Flood Insurance, is on the rise.
Floods are something that keep insurance companies up at night. It is a natural disaster that wreaks incredible amounts of damage, destroying homes, vehicles, businesses and lives.
With climate change, it appears likely that floods are going to become more common in the future. Recent examples include the catastrophic flooding in Calgary last summer, as well as Toronto receiving a month’s worth of rain in less than 24 hours. And now, Belleville has declared a state of emergency. That said, there are still some who believe there is no strong link between climate change and heavy rain.
Despite the argument over whether we should expect more or less flooding in the future, the fact remains that floods cause extreme damage to property. The Calgary floods alone cost that province upwards of $5 billion. With such high expenses, you would think insurance is in place precisely for problems like this… but you’d be wrong.
The truth is, insurance isn’t designed with massive catastrophes like a flood in mind. Insurance generally isn’t for natural disasters at all, because if it was insurance companies would simply go bankrupt.
Insurance is all about spreading risk. Twenty people buy a policy for their vehicle, when it is unknown which of the twenty are going to be in an accident. Every year, there are one or two accidents, and the cost is split between the policyholders (as the price of the insurance, known as “premium”), so no single person is stuck with paying all the costs in one year, and instead pays a small amount over many years.
Now what would happen if instead of one or two accidents, there are 20? The company that is providing the policies does not have the money to pay for all of the claims, so they either need to increase premiums to equal the cost of an accident (think premiums reaching $25,000) or go bankrupt.
And that phenomenon is what happens during floods, or other natural disasters. Nearly every single person has a claim, so the insurance companies cannot spread risk, and simply go out of business. This is why flood, as well as many other natural disasters and acts of war, are excluded from your insurance policy.
According to the Registered Insurance Brokers of Ontario standard form habitational contract:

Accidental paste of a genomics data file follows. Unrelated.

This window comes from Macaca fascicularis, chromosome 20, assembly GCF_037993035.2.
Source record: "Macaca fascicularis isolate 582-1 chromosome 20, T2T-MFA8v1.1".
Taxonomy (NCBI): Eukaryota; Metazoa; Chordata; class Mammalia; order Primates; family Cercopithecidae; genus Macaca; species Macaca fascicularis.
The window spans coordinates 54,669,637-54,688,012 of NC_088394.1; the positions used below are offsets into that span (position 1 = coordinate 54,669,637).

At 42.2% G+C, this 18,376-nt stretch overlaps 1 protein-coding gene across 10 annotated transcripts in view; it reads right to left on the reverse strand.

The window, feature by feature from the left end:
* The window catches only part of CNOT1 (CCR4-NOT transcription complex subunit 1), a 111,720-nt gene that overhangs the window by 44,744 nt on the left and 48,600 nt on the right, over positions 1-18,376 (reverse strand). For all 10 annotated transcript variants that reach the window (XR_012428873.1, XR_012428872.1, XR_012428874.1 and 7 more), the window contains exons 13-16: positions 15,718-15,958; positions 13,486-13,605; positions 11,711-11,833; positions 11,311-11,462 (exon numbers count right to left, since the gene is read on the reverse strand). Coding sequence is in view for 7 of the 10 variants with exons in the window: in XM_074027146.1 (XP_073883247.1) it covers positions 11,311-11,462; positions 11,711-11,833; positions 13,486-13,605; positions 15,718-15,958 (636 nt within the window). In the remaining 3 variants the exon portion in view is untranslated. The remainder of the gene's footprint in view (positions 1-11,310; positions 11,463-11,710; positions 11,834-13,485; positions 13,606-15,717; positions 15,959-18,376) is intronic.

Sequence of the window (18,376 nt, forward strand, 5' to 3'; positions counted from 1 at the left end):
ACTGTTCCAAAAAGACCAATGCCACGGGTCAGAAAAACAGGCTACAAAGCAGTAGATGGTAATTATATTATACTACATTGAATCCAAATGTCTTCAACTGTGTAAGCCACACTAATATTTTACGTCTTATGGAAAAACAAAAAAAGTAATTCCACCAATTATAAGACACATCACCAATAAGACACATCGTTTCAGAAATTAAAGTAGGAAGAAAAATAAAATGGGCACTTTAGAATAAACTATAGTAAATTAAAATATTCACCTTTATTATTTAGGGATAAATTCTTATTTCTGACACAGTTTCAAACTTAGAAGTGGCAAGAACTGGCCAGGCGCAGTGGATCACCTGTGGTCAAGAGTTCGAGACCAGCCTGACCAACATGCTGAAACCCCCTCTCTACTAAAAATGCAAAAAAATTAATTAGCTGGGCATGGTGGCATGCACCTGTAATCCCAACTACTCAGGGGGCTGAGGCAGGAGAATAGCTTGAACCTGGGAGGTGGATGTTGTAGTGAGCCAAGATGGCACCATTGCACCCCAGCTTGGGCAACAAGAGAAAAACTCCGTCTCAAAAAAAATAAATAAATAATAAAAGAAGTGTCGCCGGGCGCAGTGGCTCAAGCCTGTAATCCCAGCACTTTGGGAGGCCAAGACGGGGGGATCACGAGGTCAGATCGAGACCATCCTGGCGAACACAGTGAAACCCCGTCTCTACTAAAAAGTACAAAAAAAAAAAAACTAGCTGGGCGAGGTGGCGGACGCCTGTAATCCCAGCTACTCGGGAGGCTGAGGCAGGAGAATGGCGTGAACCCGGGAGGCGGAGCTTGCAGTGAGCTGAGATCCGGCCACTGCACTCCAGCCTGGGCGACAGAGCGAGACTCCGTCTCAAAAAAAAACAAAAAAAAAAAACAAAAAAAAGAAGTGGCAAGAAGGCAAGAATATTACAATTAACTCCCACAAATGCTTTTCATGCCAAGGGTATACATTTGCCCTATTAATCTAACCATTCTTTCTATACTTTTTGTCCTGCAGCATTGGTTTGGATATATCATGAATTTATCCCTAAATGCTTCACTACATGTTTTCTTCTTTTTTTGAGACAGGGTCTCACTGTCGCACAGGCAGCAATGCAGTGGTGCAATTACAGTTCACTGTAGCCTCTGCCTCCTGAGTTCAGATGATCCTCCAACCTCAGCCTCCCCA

There is no coverage for loss or damage caused by waters on the surface of where water does not usually accumulate.
Your home is not covered from surface water damage resulting from a flood. You have to pay for that damage yourself. Not an easy pill to swallow is it? Especially if the destruction ranges up into the billions.
There are several different types of water damage. Here are the definitions:
Flood—This is defined specifically as rising water from a bay, lake or river. In Canada, insurance for this is currently not available for homeowners, but it is available for businesses.
Sewer back-up—This is defined as water backing up from a sump pump or drain in your house. It is covered, if you have requested sewer back up coverage. We try to put it on every policy as we know it is an issue.
Water damage—Water from a broken pipe, overflowed toilet or sink is covered. Every policy has different exclusions and conditions so make sure you understand your policy.
Seepage—This is defined as water that seeps through your foundation walls or floors. This is generally not covered. The insurance companies consider this a maintenance issue and suggest making sure the land is graded properly, downspouts are pointed well away from the house and that you remove snow from around the foundation in winter.
What do we recommend?
The brightside about water damage (if there is such a thing as a brightside to damage) is that your vehicle can be covered from it through named perils, comprehensive or all perils coverage, and some forms of commercial insurance also protect your business from floods.
There are also some steps you can take to protect your home:
- Get sewer backup (SBU) coverage. We already discussed SBU in an earlier blog, and it is a great way for you to protect your home from water damage. SBU is pretty much essential, whether you have property insurance in Kingston, Oshawa, Barry’s Bay or Trenton. Check your policy, and make sure you have it.
- Defend your property the old fashioned way – common sense and a sump pump. Insurance may not protect your property from floods but you can. Ditches, sandbags and emergency backup pumps are all options to protect your property in the face of minor flooding.
As always, talk to your broker about flooding. And if you have no one to talk to, talk to us. We may not be able to cover you from floods, but we will make sure you understand what is and is not covered, and measures you can take to protect yourself. After all, knowing is half the battle.
Please call us with any questions at McDougall Insurance & Financial, 1-800-361-0941.